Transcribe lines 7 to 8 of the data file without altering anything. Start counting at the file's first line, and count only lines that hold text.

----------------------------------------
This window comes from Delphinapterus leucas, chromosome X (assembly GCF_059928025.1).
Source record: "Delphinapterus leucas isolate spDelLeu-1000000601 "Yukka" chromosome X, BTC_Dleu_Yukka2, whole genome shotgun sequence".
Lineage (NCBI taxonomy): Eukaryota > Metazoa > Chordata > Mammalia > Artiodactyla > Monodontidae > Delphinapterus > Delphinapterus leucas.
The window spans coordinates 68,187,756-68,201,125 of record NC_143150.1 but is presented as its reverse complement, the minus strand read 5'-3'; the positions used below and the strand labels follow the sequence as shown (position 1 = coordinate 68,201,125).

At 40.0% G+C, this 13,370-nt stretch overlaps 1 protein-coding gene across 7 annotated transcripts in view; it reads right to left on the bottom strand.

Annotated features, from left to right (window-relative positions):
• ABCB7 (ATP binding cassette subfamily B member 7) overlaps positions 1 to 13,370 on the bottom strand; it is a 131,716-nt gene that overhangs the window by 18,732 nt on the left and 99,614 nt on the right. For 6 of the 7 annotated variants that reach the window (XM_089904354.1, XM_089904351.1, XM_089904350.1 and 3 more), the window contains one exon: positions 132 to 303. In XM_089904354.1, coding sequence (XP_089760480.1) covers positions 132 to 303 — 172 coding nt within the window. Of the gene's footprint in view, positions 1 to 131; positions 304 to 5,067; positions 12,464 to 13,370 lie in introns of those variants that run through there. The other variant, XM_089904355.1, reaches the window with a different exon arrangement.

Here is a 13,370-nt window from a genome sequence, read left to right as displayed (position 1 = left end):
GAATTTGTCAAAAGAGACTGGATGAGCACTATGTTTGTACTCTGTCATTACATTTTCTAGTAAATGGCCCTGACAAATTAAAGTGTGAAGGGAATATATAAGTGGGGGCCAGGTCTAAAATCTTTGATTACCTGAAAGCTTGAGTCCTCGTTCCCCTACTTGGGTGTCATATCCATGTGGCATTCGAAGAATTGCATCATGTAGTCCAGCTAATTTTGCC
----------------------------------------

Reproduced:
• ABCB7 (ATP binding cassette subfamily B member 7) overlaps positions 1 to 13,370 on the bottom strand; it is a 131,716-nt gene that overhangs the window by 18,732 nt on the left and 99,614 nt on the right. For 6 of the 7 annotated variants that reach the window (XM_089904354.1, XM_089904351.1, XM_089904350.1 and 3 more), the window contains one exon: positions 132 to 303. In XM_089904354.1, coding sequence (XP_089760480.1) covers positions 132 to 303 — 172 coding nt within the window. Of the gene's footprint in view, positions 1 to 131; positions 304 to 5,067; positions 12,464 to 13,370 lie in introns of those variants that run through there. The other variant, XM_089904355.1, reaches the window with a different exon arrangement.

Here is a 13,370-nt window from a genome sequence, read left to right as displayed (position 1 = left end):